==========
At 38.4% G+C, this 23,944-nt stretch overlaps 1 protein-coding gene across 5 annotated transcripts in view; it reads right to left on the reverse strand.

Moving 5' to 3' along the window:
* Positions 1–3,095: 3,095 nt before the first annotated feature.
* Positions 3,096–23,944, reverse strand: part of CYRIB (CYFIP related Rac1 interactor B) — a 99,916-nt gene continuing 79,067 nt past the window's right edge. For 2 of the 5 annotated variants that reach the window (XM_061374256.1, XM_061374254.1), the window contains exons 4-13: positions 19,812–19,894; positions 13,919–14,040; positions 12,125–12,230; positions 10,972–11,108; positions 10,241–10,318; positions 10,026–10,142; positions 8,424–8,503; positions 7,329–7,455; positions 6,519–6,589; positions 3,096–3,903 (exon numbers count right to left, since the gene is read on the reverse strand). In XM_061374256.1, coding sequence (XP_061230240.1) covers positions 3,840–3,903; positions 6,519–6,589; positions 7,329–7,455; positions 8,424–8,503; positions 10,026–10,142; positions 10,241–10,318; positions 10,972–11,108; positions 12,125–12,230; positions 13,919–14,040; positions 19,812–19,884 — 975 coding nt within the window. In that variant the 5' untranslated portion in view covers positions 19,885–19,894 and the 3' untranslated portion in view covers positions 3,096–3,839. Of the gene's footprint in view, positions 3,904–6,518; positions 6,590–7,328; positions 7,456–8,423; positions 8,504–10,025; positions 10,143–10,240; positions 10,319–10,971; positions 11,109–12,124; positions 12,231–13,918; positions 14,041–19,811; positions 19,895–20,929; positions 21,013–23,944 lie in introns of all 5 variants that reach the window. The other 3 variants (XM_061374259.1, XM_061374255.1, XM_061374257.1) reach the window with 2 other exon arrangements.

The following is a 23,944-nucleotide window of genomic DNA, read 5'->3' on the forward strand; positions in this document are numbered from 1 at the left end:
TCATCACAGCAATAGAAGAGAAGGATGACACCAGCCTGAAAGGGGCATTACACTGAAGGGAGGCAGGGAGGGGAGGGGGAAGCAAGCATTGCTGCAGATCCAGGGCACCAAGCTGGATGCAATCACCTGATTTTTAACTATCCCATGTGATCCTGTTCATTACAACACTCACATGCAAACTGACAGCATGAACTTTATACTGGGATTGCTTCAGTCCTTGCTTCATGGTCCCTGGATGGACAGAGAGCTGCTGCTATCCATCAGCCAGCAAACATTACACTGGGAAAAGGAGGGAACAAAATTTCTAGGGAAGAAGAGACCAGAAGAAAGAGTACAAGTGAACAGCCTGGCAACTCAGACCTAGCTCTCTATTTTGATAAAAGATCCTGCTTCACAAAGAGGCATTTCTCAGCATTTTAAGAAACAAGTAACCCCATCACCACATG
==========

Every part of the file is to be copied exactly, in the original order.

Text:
At 38.4% G+C, this 23,944-nt stretch overlaps 1 protein-coding gene across 5 annotated transcripts in view; it reads right to left on the reverse strand.

Moving 5' to 3' along the window:
* Positions 1–3,095: 3,095 nt before the first annotated feature.
* Positions 3,096–23,944, reverse strand: part of CYRIB (CYFIP related Rac1 interactor B) — a 99,916-nt gene continuing 79,067 nt past the window's right edge. For 2 of the 5 annotated variants that reach the window (XM_061374256.1, XM_061374254.1), the window contains exons 4-13: positions 19,812–19,894; positions 13,919–14,040; positions 12,125–12,230; positions 10,972–11,108; positions 10,241–10,318; positions 10,026–10,142; positions 8,424–8,503; positions 7,329–7,455; positions 6,519–6,589; positions 3,096–3,903 (exon numbers count right to left, since the gene is read on the reverse strand). In XM_061374256.1, coding sequence (XP_061230240.1) covers positions 3,840–3,903; positions 6,519–6,589; positions 7,329–7,455; positions 8,424–8,503; positions 10,026–10,142; positions 10,241–10,318; positions 10,972–11,108; positions 12,125–12,230; positions 13,919–14,040; positions 19,812–19,884 — 975 coding nt within the window. In that variant the 5' untranslated portion in view covers positions 19,885–19,894 and the 3' untranslated portion in view covers positions 3,096–3,839. Of the gene's footprint in view, positions 3,904–6,518; positions 6,590–7,328; positions 7,456–8,423; positions 8,504–10,025; positions 10,143–10,240; positions 10,319–10,971; positions 11,109–12,124; positions 12,231–13,918; positions 14,041–19,811; positions 19,895–20,929; positions 21,013–23,944 lie in introns of all 5 variants that reach the window. The other 3 variants (XM_061374259.1, XM_061374255.1, XM_061374257.1) reach the window with 2 other exon arrangements.

The following is a 23,944-nucleotide window of genomic DNA, read 5'->3' on the forward strand; positions in this document are numbered from 1 at the left end:
TCATCACAGCAATAGAAGAGAAGGATGACACCAGCCTGAAAGGGGCATTACACTGAAGGGAGGCAGGGAGGGGAGGGGGAAGCAAGCATTGCTGCAGATCCAGGGCACCAAGCTGGATGCAATCACCTGATTTTTAACTATCCCATGTGATCCTGTTCATTACAACACTCACATGCAAACTGACAGCATGAACTTTATACTGGGATTGCTTCAGTCCTTGCTTCATGGTCCCTGGATGGACAGAGAGCTGCTGCTATCCATCAGCCAGCAAACATTACACTGGGAAAAGGAGGGAACAAAATTTCTAGGGAAGAAGAGACCAGAAGAAAGAGTACAAGTGAACAGCCTGGCAACTCAGACCTAGCTCTCTATTTTGATAAAAGATCCTGCTTCACAAAGAGGCATTTCTCAGCATTTTAAGAAACAAGTAACCCCATCACCACATG